With this post I will have officially completed the Columbus Library's Learn and Play program. It's been a lot of fun learning to create this blog and explore all the interesting new "things" that are going on on the web. It was an eye opening experience to find all the creative online tools to gather, organize, and share information. After going through this program I will no longer view the web as an overwhelming series of isolated sites. Rather, I see it as a vast data source that is fortunately populated by islands of coherence where I can organize my lifelong learning.
My favorite islands were:
--Bloglines, where I now get interesting feeds from favorite websites sent to me each day.
--The two map sites, Google Earth and Live Search Maps, from which I can view any spot on the planet in amazing detail.
--YouTube, where I can find an astonishing number of interesting and/or entertaining video clips.
And I'm sure I'll discover new favorites soon!
But in general the biggest thing I took away from this exercise is the understanding that the web is changing, and that old ways of using it (email, surfing, favorites, etc.) are being replaced by newer and more effective techniques. The trick is finding those islands--those organizing places on the web--where the vast chaos of the internet morphs into concrete learning.
The Columbus Public Library is to be commended for giving all of its staff--not just librarians--the push to get this exposure to Web 2.0. Now in turn we'll all be positioned to push for Library 2.0, the next generation of public libraries.
Tuesday, December 2, 2008
Our 22nd assignment was easy: explore ebooks on the Mid Ohio Library Digital Initiative (MOLDI) offered through the CML website. There are some good books on there, from classics to biographics to novels. I'd like to use the service...as long as it is convenient. And for me, convenience isn't reading or listening to books at my computer, it's listening to them on an ipod. According to the site that isn't possible yet, so I'll have to stay tuned.
Well, our 21st assignment is to look at podcasts. I have to admit, that this one is pretty confusing. I tried to find library or Darby related podcasts using online directories, to no avial. So I ended up subscribing to Car Talk podcasts! But at least I understand how podcasts work, how to search for them...and at least I don't have to worry about missing Car Talk any more!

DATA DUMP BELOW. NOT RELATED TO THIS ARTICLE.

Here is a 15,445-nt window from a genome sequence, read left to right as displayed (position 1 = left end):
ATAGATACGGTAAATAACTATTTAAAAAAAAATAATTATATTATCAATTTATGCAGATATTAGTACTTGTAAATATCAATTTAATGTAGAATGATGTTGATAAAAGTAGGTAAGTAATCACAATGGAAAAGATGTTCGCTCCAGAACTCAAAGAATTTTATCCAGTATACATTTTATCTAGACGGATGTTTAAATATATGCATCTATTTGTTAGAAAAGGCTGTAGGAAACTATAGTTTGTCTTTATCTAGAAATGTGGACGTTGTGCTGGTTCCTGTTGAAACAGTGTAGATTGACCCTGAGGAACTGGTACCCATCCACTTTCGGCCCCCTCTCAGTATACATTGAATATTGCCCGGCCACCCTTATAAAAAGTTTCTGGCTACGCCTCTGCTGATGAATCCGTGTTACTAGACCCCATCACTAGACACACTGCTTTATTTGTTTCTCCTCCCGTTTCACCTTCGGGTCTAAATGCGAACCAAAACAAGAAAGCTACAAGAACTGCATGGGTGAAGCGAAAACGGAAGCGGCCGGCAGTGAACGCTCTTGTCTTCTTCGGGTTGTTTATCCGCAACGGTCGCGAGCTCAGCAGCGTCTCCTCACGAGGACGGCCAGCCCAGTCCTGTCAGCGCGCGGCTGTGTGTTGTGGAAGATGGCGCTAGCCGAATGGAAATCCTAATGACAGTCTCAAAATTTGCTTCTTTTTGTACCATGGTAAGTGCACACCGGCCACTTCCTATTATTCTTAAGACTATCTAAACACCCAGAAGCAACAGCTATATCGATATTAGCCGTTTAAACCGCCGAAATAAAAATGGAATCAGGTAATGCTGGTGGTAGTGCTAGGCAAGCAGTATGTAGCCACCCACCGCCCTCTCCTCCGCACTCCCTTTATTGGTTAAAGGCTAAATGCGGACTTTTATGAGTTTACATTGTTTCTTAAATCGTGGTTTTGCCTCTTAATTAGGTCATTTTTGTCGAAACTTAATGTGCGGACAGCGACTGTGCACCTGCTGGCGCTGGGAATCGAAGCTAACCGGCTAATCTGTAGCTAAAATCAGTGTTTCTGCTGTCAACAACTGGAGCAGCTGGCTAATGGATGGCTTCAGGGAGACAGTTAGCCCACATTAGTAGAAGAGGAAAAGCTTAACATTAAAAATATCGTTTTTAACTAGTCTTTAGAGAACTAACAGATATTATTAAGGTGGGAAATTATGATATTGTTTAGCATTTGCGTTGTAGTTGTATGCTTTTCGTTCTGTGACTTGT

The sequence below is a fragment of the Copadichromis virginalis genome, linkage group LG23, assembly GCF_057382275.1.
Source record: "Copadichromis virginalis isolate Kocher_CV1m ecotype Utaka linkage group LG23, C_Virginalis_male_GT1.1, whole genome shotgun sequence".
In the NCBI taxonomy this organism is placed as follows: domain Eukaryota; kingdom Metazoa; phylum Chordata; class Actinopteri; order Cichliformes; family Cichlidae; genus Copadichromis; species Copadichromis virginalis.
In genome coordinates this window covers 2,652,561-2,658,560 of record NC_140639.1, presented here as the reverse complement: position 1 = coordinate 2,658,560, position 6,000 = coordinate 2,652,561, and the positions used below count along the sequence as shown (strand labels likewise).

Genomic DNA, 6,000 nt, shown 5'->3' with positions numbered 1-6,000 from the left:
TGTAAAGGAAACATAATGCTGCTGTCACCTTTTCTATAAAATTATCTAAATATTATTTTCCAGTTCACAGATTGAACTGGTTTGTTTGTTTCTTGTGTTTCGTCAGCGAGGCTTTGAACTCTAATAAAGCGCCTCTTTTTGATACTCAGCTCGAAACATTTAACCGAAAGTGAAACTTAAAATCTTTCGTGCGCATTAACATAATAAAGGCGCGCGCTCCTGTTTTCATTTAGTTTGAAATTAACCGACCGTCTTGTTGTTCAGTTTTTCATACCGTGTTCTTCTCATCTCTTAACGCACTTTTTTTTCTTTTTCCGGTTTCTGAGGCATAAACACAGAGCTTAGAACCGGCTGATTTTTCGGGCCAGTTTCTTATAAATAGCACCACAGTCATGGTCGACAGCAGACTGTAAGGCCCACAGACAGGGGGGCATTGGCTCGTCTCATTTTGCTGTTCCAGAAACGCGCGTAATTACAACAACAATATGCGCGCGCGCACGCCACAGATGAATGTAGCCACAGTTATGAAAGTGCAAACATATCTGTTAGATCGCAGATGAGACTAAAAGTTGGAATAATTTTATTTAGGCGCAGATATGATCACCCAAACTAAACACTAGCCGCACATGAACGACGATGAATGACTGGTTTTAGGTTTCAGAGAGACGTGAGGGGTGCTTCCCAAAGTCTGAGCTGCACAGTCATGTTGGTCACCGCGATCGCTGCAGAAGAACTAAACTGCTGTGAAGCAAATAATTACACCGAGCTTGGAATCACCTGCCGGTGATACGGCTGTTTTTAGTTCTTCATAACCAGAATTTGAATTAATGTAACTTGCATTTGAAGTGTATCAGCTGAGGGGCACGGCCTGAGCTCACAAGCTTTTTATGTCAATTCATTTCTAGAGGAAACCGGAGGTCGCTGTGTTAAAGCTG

I'm up to step 18 in my 23 step process of learning about Web 2.0. This step involved exploring CML's Power Tools Page, a section of our website that exposes customers to many of the 2.0 tools we staff are learning about. One new site that I discovered is called Worldcat. The site is an online search of millions of books and other items available at libraries around the country. The site basically combines catalogs from libraries into one giant catalog. Another great idea from Web 2.0!
I've come across a second great map site (in addition to Google Earth, which I posted about earlier). This one is Microsoft's Live Search Maps (http://maps.live.com/). Like Google Earth, you can scroll around maps and switch to aerial photos. But unlike GE, Live Search has a "bird's eye" view, which puts you in a view that you'd see out of a very low flying plane. The resolution is much finer than Google Earth's, and you can practically count each branch on each tree. Pretty incredible.
I'm posting a picture from the same site along Darby as the Google Earth image a few posts back, the confluence area where Little Darby (on the left) flows into Big Darby in Battelle-Darby Metro Park. Unfortunately, I couldn't find a way to post the exact bird's eye image from Live Search, so I had to settle for this lower quality aerial shot. You'll just have to take my word for it that the detail on the site is incredible!
Of particular interest in this picture is the difference in water quality between Little Darby and Big Darby. Note that Big Darby is muddy after a rain, while Little Darby is relatively clear. This illustrates how Big Darby is under increased pollution pressure, largely due to increasing development in the eastern portion of the watershed.
Next step in my integration into the 21st century: I joined our library wiki. It was surprisingly easy to add content to the growing "book." I added this blog to our list of Favorite Blogs, and made some comments about my favorite movie and favorite leisure activity. Fluff for sure, but now I know how wikis work!